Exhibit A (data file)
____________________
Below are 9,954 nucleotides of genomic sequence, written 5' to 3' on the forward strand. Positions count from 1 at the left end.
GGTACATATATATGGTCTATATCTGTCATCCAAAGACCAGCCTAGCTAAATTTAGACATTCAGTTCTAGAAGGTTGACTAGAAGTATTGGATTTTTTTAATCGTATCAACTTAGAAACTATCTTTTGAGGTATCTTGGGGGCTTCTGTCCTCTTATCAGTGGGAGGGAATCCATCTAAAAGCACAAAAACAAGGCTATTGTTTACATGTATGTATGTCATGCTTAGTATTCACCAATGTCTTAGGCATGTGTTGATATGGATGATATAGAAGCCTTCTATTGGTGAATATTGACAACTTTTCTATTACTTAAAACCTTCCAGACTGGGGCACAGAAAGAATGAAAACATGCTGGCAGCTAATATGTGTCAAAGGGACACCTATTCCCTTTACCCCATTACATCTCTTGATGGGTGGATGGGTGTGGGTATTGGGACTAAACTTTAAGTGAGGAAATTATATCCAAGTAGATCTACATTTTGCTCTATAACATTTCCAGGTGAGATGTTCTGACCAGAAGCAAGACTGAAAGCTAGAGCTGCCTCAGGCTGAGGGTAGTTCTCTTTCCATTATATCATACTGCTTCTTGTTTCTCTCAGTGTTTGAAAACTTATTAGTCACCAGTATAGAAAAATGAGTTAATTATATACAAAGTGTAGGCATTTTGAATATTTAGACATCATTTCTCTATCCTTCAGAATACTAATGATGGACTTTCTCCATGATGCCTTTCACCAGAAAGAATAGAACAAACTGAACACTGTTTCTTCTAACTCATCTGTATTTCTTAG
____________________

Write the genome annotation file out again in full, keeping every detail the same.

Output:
Below are 9,954 nucleotides of genomic sequence, written 5' to 3' on the forward strand. Positions count from 1 at the left end.
GGTACATATATATGGTCTATATCTGTCATCCAAAGACCAGCCTAGCTAAATTTAGACATTCAGTTCTAGAAGGTTGACTAGAAGTATTGGATTTTTTTAATCGTATCAACTTAGAAACTATCTTTTGAGGTATCTTGGGGGCTTCTGTCCTCTTATCAGTGGGAGGGAATCCATCTAAAAGCACAAAAACAAGGCTATTGTTTACATGTATGTATGTCATGCTTAGTATTCACCAATGTCTTAGGCATGTGTTGATATGGATGATATAGAAGCCTTCTATTGGTGAATATTGACAACTTTTCTATTACTTAAAACCTTCCAGACTGGGGCACAGAAAGAATGAAAACATGCTGGCAGCTAATATGTGTCAAAGGGACACCTATTCCCTTTACCCCATTACATCTCTTGATGGGTGGATGGGTGTGGGTATTGGGACTAAACTTTAAGTGAGGAAATTATATCCAAGTAGATCTACATTTTGCTCTATAACATTTCCAGGTGAGATGTTCTGACCAGAAGCAAGACTGAAAGCTAGAGCTGCCTCAGGCTGAGGGTAGTTCTCTTTCCATTATATCATACTGCTTCTTGTTTCTCTCAGTGTTTGAAAACTTATTAGTCACCAGTATAGAAAAATGAGTTAATTATATACAAAGTGTAGGCATTTTGAATATTTAGACATCATTTCTCTATCCTTCAGAATACTAATGATGGACTTTCTCCATGATGCCTTTCACCAGAAAGAATAGAACAAACTGAACACTGTTTCTTCTAACTCATCTGTATTTCTTAG